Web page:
As I write this on Monday, the market is having a bit of a wobble. This appears to be due to renewed fears that the Covid-19 pandemic may not be under control after all. Naturally I have no idea how likely any of the possible outcomes are.
What interests me more is that Monday’s losses – if they are not quickly reversed – have cut the price of the two stocks I’m looking at this week.
This week’s featured stock is toy firm Character (LON:CCT), whose shares closed down by around 5% on Monday. I’ll look at Character in a moment, but first I want to consider utility group Drax (LON:DRX).
Back in June, I reviewed Drax in this piece and concluded that if the shares dropped below 400p, then they would pass all of my screening criteria. At that level, I said I’d consider adding Drax to SIF.
We are now there – Drax’s share price is 394p at the time of writing. So I’ll follow through on my comments from last month and will add Drax shares to SIF and my own holdings after this article has been published.
Character Group: reborn?
AIM-listed toy company Character Group has recently appeared in the results of my SIF stock-buying screen. The company owns or produces under licence many popular toy ranges, including Peppa Pig, Fireman Sam, Stretch Armstrong and Goo Jit Zu.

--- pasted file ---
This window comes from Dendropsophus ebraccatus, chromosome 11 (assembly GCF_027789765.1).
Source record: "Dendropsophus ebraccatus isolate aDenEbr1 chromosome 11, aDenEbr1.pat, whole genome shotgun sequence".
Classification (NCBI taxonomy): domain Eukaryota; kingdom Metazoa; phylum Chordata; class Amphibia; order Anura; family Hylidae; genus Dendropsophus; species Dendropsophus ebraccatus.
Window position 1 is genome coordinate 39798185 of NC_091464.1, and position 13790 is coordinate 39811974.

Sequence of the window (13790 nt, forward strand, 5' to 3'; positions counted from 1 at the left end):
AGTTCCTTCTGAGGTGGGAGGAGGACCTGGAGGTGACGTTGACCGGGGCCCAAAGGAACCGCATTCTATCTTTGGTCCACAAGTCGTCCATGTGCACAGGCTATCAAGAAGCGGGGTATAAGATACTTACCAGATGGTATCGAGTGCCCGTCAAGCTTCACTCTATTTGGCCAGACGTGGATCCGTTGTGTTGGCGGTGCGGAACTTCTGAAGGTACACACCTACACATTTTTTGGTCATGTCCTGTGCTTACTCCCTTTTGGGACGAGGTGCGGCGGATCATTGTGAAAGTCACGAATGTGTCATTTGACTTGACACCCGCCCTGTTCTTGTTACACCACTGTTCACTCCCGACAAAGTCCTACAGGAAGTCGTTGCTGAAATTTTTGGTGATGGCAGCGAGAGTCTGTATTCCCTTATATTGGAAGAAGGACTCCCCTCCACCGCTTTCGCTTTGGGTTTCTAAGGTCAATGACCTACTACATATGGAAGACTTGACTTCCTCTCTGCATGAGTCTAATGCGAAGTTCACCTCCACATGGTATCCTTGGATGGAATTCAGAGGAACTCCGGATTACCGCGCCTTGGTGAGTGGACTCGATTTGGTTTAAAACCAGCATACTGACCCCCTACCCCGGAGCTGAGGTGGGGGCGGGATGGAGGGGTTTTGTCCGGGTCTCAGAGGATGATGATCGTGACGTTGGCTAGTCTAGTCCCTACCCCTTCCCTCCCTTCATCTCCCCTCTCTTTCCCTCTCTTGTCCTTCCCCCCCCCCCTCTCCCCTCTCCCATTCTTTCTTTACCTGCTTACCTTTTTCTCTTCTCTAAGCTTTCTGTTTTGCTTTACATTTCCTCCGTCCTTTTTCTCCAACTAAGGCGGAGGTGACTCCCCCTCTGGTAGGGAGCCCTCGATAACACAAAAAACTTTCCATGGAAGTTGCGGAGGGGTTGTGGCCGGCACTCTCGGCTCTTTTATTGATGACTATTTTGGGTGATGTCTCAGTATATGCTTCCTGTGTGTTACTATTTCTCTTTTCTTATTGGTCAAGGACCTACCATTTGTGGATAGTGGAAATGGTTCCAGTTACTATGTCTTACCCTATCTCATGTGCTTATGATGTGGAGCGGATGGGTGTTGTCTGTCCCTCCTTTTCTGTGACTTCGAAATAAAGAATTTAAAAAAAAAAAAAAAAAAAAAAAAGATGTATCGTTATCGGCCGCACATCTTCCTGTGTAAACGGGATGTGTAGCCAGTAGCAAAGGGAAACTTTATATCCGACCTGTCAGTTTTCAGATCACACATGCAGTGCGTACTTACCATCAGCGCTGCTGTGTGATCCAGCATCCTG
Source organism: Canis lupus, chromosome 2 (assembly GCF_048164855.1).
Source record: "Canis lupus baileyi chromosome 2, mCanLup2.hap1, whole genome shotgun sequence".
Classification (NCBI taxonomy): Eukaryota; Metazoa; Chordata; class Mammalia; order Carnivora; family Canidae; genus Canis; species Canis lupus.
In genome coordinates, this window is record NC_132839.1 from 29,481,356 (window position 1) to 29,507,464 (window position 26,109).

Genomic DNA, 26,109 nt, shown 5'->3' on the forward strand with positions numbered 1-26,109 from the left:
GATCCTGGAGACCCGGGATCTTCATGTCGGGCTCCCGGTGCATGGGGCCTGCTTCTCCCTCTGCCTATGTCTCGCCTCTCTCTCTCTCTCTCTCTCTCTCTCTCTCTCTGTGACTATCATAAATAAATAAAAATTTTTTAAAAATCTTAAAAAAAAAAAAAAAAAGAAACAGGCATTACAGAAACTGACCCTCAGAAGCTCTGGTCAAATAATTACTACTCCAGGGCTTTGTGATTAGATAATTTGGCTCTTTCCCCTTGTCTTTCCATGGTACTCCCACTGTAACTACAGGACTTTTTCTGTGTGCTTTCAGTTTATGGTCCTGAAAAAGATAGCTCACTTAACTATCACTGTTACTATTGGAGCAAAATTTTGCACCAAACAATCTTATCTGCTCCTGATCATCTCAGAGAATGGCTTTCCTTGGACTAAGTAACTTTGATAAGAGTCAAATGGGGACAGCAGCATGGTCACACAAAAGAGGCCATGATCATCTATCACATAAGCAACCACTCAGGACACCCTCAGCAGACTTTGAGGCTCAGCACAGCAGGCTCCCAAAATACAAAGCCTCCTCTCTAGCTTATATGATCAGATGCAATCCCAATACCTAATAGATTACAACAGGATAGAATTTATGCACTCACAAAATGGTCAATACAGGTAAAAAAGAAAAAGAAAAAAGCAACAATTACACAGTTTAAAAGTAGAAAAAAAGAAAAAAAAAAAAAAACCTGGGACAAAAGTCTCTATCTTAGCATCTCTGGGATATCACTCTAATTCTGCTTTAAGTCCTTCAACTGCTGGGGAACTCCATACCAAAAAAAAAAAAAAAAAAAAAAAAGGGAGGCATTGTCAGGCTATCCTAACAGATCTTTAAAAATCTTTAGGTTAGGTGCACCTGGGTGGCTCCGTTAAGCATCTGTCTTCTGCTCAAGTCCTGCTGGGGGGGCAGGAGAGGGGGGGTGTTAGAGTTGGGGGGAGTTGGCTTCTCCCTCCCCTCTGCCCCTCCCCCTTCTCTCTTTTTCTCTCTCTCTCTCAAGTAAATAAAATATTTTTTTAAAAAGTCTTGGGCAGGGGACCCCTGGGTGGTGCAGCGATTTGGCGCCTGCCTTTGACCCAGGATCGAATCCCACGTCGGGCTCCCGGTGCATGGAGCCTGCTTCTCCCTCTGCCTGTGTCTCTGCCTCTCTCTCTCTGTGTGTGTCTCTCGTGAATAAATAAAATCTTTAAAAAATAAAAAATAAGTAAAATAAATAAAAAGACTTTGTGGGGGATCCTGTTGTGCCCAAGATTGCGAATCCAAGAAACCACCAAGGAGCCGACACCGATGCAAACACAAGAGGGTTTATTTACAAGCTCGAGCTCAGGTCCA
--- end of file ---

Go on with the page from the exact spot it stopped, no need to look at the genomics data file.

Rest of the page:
This £145m group is a business that I’ve followed for a number of years. It’s historically offered high returns on capital, strong cash generation and owner management. Three current directors appear on the list of top shareholders:
Character has already made one previous appearance in SIF in 2018/19, but this was not entirely successful. SIF’s holding was sold at a loss in August 2019 when Character’s share price crashed following the acquisition of Peppa Pig owner Entertainment One by US toy firm Hasbro.
At the time, Peppa was one of Character’s biggest sellers, but it was feared that the deal would see Hasbro take Peppa in house.
So far at least, this hasn’t happened. Peppa Pig remains a big seller for Character and in January the company said it had extended its current contract for Peppa wooden toys to the end of 2023.
However, the Covid-19 pandemic did initially cause problems for Character. Closed stores during the early part of the pandemic resulted in a sudden shortfall in orders. Fortunately, this situation reversed quite quickly as sales shifted online.
Character has continued to invest in both its own-branded and licenced ranges, and reported very strong sales in the run-up to Christmas last year. Revenue for the six months to 28 February rose by 44% to £74.5m, while pre-tax profit bounced back to £6.1m, ahead of the same period in 2019.
Barring any further unexpected events, I think we can say that this show is back on the road. Should I add this stock to SIF this week? Let’s take a closer look.